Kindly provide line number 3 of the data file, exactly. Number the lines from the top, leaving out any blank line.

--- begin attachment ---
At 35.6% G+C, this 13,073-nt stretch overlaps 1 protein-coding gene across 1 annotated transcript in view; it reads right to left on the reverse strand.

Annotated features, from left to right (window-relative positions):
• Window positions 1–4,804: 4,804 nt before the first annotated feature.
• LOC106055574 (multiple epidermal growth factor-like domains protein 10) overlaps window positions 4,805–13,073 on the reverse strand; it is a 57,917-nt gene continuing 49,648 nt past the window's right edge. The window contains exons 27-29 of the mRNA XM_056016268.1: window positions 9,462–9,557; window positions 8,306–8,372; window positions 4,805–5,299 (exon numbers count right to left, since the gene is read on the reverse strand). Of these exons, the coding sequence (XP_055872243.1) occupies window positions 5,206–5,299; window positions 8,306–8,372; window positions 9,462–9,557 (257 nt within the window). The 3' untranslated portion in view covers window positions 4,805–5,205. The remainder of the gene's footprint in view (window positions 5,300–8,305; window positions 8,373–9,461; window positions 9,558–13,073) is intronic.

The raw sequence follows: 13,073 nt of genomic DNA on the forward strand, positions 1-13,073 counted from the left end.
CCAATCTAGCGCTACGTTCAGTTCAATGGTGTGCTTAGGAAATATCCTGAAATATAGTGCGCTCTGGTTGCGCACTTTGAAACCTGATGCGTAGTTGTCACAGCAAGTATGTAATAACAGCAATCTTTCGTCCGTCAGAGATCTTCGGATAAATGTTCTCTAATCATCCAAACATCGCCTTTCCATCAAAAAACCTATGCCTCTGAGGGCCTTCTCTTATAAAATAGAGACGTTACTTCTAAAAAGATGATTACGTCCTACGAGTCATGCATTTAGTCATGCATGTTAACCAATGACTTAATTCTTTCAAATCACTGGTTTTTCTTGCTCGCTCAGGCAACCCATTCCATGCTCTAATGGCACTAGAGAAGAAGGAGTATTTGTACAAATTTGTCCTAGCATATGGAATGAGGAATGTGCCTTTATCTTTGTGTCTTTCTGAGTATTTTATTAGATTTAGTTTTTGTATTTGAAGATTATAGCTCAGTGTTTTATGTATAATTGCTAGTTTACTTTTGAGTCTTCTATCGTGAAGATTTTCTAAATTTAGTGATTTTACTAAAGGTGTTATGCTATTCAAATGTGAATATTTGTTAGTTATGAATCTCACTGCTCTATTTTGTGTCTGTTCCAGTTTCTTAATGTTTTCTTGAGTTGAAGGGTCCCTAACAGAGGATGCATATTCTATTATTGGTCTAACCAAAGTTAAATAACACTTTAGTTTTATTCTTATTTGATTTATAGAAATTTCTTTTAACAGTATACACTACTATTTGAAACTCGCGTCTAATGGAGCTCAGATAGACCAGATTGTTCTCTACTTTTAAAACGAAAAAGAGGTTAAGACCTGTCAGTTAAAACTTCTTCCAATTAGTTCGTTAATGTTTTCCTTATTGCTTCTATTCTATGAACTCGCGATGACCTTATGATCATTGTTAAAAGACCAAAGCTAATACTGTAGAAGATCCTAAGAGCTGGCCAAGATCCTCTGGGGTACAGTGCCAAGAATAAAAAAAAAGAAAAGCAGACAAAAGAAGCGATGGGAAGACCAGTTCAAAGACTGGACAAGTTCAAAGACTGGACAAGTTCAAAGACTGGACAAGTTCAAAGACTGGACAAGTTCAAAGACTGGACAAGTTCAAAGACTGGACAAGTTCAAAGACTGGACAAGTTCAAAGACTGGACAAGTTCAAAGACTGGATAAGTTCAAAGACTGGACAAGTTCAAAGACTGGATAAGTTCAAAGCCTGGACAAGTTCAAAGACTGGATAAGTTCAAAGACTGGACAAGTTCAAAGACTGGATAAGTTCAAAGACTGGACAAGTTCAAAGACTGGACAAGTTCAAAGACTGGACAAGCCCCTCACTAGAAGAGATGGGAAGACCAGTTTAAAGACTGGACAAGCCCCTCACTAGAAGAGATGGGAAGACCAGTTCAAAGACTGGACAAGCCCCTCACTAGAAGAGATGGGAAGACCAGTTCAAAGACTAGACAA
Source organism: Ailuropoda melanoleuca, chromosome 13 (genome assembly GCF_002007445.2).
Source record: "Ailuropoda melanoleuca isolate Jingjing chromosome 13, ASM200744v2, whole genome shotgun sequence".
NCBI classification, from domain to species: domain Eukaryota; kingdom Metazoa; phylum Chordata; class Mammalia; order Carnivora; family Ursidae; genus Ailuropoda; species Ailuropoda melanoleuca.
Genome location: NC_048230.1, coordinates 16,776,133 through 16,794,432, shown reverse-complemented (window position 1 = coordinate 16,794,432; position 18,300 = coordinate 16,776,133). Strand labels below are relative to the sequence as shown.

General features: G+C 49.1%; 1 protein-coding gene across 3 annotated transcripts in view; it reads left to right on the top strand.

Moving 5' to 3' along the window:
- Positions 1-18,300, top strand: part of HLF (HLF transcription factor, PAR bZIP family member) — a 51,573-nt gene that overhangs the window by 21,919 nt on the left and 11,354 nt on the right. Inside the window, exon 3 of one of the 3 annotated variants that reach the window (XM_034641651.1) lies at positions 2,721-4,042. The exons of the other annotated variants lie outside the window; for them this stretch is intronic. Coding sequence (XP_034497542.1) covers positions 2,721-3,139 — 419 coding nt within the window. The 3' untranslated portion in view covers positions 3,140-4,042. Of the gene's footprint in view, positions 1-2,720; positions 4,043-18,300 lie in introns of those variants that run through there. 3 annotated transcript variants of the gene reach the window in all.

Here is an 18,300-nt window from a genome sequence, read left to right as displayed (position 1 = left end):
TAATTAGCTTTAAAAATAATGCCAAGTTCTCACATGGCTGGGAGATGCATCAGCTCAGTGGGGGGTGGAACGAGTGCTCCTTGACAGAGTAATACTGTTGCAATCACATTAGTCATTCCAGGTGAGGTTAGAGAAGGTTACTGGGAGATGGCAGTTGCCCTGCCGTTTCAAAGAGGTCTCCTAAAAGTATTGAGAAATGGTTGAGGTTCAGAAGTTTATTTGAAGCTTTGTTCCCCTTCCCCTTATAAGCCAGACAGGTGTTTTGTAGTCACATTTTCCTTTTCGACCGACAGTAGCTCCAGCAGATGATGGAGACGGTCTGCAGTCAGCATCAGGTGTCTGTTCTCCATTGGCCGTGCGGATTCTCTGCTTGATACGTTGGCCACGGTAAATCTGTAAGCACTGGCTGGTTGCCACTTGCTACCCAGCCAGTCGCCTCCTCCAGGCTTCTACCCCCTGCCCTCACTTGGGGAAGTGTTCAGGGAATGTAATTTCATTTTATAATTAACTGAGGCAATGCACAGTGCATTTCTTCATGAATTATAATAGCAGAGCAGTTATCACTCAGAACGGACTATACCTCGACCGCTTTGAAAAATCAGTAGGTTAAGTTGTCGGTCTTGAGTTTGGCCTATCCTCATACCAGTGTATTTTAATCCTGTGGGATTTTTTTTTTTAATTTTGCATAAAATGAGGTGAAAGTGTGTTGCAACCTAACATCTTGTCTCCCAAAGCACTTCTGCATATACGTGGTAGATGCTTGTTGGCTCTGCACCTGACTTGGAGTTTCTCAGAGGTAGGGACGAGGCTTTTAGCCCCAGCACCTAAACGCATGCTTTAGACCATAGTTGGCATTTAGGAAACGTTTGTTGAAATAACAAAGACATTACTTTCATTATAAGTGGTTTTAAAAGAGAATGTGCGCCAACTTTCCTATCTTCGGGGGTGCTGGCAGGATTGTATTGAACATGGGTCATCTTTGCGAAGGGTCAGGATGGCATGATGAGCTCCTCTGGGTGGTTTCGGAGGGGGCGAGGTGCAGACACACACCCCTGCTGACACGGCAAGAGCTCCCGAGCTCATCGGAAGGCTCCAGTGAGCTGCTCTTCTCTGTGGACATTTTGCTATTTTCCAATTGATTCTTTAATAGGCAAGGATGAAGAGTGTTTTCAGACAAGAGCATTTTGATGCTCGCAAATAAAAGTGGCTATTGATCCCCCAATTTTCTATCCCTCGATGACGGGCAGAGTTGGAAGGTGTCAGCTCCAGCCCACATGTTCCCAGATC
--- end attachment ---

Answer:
• Window positions 1–4,804: 4,804 nt before the first annotated feature.